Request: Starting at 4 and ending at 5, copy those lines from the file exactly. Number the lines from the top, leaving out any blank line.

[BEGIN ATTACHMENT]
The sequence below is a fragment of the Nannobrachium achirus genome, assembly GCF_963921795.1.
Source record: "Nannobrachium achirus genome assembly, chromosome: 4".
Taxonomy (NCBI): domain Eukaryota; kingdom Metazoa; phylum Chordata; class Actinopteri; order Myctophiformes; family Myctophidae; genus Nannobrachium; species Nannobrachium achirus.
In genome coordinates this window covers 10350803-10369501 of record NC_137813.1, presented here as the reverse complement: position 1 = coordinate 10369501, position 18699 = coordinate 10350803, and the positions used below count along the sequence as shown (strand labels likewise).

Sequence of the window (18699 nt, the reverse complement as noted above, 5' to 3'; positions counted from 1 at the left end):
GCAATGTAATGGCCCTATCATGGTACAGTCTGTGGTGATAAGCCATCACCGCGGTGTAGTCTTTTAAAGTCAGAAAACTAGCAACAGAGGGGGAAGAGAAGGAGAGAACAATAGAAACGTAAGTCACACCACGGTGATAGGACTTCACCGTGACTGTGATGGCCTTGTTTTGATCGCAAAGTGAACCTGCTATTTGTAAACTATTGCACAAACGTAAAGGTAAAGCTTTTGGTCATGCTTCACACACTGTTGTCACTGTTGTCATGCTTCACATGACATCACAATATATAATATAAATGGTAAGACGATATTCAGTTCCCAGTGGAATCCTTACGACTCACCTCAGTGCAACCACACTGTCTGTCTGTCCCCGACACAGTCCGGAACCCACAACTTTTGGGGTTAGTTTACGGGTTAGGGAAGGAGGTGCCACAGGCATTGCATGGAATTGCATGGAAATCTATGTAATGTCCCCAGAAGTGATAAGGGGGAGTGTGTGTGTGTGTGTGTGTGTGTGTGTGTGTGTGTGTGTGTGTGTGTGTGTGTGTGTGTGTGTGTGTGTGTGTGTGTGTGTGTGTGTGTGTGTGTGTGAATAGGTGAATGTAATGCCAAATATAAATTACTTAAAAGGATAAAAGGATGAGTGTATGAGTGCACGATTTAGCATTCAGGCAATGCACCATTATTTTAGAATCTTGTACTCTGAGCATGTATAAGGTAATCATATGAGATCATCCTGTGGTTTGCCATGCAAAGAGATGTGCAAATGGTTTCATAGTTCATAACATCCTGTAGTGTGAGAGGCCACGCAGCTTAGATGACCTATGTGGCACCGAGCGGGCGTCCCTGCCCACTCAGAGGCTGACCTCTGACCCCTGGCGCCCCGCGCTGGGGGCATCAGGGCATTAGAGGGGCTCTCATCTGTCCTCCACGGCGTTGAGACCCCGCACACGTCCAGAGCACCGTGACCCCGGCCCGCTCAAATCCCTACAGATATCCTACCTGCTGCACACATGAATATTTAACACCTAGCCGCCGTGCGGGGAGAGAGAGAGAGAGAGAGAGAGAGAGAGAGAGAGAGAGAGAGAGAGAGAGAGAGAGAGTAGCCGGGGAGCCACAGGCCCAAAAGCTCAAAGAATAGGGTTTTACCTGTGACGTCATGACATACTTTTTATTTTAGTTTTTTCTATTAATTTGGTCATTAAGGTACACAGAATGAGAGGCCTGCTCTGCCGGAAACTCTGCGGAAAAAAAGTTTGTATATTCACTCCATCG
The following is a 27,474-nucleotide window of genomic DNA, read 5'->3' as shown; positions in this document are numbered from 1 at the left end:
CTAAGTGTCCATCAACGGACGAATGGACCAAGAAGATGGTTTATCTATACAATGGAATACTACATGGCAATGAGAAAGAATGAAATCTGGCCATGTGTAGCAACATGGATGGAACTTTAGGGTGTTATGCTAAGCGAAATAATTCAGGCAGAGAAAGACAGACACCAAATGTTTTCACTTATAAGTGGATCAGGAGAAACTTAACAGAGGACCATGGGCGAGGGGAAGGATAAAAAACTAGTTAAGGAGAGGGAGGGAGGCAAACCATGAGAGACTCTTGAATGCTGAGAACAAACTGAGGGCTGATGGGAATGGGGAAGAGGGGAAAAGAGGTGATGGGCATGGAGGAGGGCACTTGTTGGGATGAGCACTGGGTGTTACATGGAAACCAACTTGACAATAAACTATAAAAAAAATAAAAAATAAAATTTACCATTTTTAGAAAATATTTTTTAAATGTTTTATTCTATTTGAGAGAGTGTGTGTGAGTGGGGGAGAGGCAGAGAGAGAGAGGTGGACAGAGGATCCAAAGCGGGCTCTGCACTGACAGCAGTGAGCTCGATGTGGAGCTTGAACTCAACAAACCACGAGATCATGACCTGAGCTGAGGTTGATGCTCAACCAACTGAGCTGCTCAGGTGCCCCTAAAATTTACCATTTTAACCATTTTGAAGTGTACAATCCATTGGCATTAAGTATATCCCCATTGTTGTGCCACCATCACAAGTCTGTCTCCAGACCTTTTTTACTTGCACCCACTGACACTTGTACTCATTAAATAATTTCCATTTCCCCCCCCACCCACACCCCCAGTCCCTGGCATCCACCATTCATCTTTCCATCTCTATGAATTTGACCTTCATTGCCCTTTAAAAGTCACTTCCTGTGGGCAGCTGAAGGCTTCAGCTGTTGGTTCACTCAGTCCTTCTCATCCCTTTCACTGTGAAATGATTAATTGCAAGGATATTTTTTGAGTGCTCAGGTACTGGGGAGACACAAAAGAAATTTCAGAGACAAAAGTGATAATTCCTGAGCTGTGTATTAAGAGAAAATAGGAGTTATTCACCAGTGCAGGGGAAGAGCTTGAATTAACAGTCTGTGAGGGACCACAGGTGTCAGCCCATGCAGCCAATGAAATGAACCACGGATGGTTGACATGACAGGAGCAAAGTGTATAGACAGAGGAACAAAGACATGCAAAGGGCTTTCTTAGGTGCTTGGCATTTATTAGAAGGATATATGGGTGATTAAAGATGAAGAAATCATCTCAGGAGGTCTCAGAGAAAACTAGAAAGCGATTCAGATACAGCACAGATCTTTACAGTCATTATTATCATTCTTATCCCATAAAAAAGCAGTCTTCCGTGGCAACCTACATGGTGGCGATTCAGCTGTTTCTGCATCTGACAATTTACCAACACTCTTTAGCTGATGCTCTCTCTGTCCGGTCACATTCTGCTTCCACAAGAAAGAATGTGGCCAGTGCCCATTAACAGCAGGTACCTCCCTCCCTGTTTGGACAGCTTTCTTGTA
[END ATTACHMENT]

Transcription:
In genome coordinates this window covers 10350803-10369501 of record NC_137813.1, presented here as the reverse complement: position 1 = coordinate 10369501, position 18699 = coordinate 10350803, and the positions used below count along the sequence as shown (strand labels likewise).

Sequence of the window (18699 nt, the reverse complement as noted above, 5' to 3'; positions counted from 1 at the left end):